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Earl Hines was the only pianist in the first decade of jazz who could match Louis Armstrong’s rhythmic and improvisational freedom. Although his sometime partner doesn’t appear on these recordings, we hear throughout the swaggering confidence and joie de vivre that he shared with his contemporary as he revels in the expressive resources of the music. Hines’ playing was called ‘trumpet-style’, and often involved playing in octaves, using a slight tremolo at phrase-ends to emulate a horn player’s vibrato.

On this compilation, Mosaic maintains its exceptional standards, drawing from the historic labels that recorded Hines – Okeh, Victor, Brunswick, Vocalion, Bluebird and Signature – and adding 11 previously unreleased tracks from Sony’s vaults. We hear his style on the piano evolve, while his big bands respond to the movements of fashion – including, sadly, the presence of too many rather ordinary crooners.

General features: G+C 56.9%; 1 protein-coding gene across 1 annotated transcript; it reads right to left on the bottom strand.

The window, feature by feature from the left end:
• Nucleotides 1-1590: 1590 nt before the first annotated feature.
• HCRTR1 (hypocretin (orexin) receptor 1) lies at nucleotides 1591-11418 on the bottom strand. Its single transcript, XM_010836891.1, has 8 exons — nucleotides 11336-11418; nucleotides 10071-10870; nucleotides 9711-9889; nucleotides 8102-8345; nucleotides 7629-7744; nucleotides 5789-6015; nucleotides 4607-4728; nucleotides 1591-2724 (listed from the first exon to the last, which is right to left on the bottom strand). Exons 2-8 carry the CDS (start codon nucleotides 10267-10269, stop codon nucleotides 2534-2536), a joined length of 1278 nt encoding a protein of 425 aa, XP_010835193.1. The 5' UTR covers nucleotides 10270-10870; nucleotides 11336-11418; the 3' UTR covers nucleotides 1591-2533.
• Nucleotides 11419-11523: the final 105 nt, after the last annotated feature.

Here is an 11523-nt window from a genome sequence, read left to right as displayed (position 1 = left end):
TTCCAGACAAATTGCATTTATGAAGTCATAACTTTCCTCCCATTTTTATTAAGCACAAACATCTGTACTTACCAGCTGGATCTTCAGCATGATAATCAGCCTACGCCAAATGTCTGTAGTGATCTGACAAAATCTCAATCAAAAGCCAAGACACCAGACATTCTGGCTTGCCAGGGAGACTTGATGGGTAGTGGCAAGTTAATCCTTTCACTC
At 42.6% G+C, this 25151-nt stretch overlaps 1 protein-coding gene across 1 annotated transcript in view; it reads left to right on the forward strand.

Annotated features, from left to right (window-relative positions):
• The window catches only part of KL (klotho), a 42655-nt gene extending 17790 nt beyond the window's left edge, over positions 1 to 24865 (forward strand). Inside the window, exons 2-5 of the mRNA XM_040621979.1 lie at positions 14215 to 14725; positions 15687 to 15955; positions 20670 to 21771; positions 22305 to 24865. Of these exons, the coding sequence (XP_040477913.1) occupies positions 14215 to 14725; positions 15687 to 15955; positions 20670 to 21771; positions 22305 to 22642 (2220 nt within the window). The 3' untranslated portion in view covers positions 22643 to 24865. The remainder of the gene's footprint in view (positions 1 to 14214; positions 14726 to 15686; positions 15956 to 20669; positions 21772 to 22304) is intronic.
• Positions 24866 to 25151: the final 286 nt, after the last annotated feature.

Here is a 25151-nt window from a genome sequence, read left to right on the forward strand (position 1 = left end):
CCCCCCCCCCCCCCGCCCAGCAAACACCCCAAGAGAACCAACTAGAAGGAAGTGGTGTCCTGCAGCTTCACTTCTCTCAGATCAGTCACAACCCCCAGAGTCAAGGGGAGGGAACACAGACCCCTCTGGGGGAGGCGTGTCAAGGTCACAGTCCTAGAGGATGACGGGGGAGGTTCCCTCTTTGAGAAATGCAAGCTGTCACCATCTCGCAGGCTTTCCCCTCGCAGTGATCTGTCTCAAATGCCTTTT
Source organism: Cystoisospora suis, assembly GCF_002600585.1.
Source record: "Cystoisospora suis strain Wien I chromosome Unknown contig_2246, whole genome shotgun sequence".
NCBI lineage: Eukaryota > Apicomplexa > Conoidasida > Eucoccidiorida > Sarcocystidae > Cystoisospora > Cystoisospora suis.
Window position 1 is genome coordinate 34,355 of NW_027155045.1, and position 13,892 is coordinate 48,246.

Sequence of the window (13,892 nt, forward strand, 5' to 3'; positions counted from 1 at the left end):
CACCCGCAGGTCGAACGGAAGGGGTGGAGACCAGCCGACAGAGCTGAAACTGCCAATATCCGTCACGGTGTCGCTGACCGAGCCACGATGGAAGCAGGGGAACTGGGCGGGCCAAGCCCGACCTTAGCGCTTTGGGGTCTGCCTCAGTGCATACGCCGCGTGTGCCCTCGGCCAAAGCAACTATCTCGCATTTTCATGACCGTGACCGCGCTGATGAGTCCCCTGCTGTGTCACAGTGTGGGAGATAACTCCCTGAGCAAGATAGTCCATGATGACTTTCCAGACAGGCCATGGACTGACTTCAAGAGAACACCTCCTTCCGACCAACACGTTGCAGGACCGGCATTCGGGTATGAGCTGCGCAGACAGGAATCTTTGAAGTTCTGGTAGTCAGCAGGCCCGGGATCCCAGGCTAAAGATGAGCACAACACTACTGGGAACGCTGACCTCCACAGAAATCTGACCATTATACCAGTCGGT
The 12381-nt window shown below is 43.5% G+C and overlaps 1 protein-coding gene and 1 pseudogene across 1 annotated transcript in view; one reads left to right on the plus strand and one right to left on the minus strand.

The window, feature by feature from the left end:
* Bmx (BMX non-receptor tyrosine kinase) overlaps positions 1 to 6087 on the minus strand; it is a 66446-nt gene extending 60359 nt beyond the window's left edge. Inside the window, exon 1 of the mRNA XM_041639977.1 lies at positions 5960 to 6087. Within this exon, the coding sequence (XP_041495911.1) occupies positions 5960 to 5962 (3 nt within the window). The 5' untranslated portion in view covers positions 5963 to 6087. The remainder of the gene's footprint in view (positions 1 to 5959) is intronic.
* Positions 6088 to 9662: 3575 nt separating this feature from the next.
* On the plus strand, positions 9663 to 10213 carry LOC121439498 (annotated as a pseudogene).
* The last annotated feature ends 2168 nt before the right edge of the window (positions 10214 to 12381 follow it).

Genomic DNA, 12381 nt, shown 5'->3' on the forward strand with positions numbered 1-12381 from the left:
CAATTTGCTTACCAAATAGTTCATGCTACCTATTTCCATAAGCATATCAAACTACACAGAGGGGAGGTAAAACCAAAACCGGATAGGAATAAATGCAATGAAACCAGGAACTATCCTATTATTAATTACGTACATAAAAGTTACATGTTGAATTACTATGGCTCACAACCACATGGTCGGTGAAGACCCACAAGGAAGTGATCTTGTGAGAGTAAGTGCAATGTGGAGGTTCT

The dozen or so piano solo recordings, and several more with small groups, are a highlight, therefore. Solos include Rosetta, A Monday Date – both original Hines compositions that became jazz standards – and Melancholy Baby. Four solo tracks on Okeh from December 1928 include Hines’ Caution Blues, better known as Blues in Thirds, where the pianist’s left hand remains close to Harlem stride – he hasn’t yet broken out into the freer solo style of his maturity – but with more individual voicings.

The classic recordings from 1940 by the Sidney Bechet Trio, and Sidney Bechet and his New Orleans Feetwarmers, are some of the hottest jazz ever recorded, propelled by Baby Dodds on drums and featuring Rex Stewart on cornet.

ANDY HAMILTON Read the full review on Agora Classica


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